The Prime Rate—and Why the Bank Will Never Offer It to You

The Prime Interest Rate and LIBOR

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Banks typically use a benchmark to calculate interest rates they quote to small business owners on proposed bank loans. Most often, that benchmark is the prime interest rate. The prime rate is what banks charge their most creditworthy customers, and it is the base rate on corporate loans posted by at least 75 percent of the nation's 30 largest banks. In some cases, depending on the business and the lender, business owners may be offered a rate based on a similar benchmark, the London Interbank Offered Rate (LIBOR).

The U.S. Prime Rate

The prime interest rate is relevant to small businesses because banks generally use it as the starting point from which to calculate the interest rate to charge on bank loans. The average small business customer can usually count on banks adding a few percentage points to the current prime rate. In a tight money period, small businesses may have to pay even higher rates. It is almost unheard of for a small business to be offered a loan at the prime rate.

Fixed vs. Variable

The prime rate has fluctuated significantly over time. In February 1972, for instance, the U.S. prime rate stood at 4.5 percent. It then began a wave-like rise, generally changing either a quarter-point or a half-point monthly. There were periods when it fell back again, but only to a degree. By December 1980 the prime rate stood at an astonishing 21.5 percent—an all-time high.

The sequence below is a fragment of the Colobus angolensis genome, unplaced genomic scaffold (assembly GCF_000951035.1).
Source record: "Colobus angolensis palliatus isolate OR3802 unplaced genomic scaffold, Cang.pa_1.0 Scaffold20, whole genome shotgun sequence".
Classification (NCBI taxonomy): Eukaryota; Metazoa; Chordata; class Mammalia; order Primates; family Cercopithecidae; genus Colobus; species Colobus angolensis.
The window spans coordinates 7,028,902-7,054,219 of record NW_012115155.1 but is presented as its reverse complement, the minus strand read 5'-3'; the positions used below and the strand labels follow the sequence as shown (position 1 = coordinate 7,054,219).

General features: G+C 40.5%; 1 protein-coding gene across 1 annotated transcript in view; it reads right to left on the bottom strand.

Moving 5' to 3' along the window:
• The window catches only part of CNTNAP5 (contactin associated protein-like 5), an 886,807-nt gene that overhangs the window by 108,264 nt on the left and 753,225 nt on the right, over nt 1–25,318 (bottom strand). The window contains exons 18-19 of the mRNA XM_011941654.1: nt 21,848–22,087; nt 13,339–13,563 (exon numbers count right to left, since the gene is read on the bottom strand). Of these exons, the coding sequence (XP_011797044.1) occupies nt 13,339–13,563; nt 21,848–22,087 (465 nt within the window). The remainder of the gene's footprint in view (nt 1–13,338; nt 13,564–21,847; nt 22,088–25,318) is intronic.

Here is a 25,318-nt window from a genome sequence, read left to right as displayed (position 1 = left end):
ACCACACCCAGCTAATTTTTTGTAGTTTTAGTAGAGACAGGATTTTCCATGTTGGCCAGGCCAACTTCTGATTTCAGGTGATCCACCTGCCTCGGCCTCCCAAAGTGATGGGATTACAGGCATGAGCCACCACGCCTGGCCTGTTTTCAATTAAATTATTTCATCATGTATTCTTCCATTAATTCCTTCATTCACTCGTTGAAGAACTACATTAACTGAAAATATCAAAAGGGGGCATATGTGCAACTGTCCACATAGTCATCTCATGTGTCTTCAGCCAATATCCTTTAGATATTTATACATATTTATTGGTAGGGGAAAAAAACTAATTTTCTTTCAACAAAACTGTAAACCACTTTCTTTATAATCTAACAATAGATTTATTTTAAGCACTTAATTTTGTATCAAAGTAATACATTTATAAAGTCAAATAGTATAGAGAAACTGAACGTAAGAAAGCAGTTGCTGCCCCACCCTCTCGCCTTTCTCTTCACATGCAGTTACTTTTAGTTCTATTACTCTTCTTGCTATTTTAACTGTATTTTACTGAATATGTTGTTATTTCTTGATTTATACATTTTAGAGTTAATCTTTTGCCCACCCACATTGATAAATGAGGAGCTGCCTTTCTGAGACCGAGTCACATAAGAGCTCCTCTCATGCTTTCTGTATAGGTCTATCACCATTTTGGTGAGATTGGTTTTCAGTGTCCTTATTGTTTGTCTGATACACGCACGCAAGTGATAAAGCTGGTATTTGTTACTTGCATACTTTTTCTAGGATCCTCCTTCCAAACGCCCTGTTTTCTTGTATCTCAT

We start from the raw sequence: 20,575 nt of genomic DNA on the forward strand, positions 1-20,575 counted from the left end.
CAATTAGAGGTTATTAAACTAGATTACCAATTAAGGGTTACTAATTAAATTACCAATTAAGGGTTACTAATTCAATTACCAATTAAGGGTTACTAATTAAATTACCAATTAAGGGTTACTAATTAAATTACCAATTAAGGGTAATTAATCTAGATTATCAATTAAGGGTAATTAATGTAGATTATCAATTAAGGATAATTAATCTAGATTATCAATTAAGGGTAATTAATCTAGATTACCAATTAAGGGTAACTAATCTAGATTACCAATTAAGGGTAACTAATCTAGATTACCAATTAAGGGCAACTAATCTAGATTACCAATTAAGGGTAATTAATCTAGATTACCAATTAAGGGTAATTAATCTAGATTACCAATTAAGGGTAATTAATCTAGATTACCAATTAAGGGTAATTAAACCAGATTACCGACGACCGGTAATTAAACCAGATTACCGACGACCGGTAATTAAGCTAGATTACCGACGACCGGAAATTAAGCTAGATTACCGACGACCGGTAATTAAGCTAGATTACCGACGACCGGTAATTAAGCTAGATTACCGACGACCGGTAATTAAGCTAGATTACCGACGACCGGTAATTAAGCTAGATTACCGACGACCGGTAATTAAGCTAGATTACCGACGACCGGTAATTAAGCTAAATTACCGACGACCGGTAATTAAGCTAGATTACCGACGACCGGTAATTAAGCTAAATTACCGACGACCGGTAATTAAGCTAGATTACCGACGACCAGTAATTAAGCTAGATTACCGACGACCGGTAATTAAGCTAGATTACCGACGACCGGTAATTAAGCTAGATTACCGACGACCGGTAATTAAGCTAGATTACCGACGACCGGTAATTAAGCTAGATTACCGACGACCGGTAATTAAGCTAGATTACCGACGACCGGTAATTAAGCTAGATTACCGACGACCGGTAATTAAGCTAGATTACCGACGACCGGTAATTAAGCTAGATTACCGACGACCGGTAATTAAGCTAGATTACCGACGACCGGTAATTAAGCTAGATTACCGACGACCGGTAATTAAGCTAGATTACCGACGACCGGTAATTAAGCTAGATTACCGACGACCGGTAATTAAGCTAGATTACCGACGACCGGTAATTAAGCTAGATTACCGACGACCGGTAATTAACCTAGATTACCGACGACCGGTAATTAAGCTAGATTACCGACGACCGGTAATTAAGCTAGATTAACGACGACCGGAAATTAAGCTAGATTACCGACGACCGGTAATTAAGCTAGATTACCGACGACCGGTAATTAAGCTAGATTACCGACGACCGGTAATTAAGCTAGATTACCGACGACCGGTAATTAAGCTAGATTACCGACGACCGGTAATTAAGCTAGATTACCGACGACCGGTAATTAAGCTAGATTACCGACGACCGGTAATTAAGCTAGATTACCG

This kind of range and the underlying interest rate volatility it represents can be ruinous for small businesses, especially because lenders making shorter-term business loans often deny small businesses a fixed-rate loan, potentially subjecting them to unsustainable interest expenses if the prime rate soars. As a general rule, it is prudent for small business owners to get a fixed rate in a low-interest environment, such as the "quantitative easing" period that followed the 2007 financial meltdown. While interest rates on fixed-rate loans typically are a point or two higher than a similar loan with a variable rate, accepting the slightly higher fixed rate provides certainty and protects business owners from the kind of rising rates seen in the 1970s. Keep in mind that small business owners weren't paying 21.5 percent by 1980; they generally were paying from 1 to 5 percentage points more.


Small businesses involved in imports/exports or other international operations may deal with the LIBOR interest rate. This is the overnight interest rate for the London Eurodollar market for loans. It generally moves right along with the prime rate, although historically it has been slightly lower and more volatile than the U.S. prime rate.

Getting the Best Rate

Investopedia recommends looking at your loan from the perspective of the bank. They're more likely to give a favorable rate to a longtime customer with multiple accounts than to someone they've done little or no business with in the past. It's also a good idea, the site suggests, to consider taking out loans at times when the market is down. Fewer clients are seeking loans at those times, making banks more amenable to offering favorable rates in order to acquire additional business.